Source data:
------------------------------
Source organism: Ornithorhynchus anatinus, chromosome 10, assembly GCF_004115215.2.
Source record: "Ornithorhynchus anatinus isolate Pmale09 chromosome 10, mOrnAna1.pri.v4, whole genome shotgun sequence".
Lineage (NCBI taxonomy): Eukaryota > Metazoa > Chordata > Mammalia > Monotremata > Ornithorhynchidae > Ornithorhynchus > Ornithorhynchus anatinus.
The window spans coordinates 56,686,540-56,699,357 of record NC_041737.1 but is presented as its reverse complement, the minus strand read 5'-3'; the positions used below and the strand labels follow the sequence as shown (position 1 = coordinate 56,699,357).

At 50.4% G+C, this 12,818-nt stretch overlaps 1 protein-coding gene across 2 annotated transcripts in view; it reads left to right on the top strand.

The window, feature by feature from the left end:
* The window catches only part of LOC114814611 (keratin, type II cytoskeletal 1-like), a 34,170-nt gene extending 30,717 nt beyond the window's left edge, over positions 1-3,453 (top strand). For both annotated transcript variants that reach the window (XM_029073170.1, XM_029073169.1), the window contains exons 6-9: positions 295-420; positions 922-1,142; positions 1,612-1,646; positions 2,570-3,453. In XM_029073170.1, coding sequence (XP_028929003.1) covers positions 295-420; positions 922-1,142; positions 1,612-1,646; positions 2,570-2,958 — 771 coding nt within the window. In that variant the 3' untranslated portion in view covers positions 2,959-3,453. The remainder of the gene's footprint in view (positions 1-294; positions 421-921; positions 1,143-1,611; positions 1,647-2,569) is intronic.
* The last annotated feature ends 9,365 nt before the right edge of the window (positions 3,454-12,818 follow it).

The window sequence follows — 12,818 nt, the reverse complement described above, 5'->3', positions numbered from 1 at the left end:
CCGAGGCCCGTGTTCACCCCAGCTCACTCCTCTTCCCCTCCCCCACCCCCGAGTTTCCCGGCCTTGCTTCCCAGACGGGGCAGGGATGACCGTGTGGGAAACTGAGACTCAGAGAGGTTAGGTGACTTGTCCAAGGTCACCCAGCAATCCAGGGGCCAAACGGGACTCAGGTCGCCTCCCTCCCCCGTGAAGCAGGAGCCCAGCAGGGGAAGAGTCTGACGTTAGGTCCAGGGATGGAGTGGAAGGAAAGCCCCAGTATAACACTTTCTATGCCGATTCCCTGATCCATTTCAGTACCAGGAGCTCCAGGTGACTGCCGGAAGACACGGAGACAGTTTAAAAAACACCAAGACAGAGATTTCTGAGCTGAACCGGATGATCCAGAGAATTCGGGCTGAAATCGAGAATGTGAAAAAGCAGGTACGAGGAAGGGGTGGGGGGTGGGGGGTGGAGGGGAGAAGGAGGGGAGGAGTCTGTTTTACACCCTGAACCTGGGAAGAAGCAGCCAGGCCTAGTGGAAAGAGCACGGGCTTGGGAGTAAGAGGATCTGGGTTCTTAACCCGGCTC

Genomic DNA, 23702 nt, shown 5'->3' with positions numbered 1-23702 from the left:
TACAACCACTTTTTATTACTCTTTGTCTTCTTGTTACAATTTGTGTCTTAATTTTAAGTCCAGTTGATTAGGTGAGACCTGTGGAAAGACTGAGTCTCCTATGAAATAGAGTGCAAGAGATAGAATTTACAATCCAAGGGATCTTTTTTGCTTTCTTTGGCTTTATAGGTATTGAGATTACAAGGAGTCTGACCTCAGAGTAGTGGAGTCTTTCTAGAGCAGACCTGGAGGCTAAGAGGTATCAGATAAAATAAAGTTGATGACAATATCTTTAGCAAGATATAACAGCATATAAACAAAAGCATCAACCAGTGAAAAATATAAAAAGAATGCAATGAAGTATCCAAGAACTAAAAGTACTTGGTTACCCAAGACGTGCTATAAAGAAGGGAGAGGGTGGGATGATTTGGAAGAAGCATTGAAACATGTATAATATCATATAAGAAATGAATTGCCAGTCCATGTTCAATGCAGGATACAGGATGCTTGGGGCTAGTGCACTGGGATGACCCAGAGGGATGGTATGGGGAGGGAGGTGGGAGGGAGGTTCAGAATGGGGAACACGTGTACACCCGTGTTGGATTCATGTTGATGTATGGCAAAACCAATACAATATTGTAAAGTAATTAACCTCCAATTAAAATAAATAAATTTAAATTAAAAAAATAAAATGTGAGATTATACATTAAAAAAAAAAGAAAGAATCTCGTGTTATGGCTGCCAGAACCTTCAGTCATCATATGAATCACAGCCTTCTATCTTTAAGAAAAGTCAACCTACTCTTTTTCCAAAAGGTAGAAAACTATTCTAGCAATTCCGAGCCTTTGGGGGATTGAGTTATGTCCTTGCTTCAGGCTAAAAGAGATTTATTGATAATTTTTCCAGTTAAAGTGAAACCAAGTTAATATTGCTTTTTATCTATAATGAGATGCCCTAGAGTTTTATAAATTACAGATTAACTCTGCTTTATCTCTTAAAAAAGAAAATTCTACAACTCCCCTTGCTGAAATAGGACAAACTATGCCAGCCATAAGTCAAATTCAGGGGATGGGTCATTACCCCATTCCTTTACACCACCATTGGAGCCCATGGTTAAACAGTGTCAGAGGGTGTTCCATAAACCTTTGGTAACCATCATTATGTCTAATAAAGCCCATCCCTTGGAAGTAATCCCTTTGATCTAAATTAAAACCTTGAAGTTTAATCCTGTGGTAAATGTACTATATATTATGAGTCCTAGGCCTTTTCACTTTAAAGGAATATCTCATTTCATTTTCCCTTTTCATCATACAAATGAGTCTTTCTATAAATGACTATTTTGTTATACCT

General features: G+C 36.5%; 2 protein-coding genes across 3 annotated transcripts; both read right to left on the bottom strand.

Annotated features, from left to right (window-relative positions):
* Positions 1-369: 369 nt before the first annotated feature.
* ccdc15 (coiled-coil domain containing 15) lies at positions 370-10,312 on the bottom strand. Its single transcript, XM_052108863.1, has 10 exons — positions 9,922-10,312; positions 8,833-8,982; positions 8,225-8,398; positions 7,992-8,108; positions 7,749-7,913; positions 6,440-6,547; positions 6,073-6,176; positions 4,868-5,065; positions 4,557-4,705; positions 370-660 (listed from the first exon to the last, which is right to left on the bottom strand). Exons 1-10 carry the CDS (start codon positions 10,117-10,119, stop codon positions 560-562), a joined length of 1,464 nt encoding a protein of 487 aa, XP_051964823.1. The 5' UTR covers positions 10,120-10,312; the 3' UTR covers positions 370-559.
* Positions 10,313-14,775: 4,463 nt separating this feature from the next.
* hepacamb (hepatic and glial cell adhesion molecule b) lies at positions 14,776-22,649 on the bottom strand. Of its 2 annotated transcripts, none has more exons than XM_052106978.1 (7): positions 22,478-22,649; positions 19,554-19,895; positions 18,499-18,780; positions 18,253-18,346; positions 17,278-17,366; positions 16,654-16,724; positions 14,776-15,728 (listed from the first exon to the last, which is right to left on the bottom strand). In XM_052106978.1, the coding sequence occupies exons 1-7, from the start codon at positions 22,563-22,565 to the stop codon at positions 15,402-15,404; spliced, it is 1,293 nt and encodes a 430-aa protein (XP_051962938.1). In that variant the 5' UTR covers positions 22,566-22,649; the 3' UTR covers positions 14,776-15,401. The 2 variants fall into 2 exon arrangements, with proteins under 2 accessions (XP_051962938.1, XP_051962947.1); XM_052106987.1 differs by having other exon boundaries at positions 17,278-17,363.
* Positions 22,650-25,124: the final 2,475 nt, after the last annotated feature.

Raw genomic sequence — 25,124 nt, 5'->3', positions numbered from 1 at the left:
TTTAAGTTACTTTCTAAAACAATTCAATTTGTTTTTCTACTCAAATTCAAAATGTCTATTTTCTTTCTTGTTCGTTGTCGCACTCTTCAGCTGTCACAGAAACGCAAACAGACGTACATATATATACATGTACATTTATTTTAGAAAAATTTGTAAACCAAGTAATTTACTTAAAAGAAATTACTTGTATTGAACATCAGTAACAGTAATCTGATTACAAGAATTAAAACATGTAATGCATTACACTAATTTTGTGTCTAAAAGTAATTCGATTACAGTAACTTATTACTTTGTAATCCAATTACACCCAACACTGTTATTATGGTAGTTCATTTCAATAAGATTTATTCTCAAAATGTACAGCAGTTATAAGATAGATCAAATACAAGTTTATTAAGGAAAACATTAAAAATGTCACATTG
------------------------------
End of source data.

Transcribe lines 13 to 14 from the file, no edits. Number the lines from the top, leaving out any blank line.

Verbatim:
General features: G+C 36.5%; 2 protein-coding genes across 3 annotated transcripts; both read right to left on the bottom strand.

Annotated features, from left to right (window-relative positions):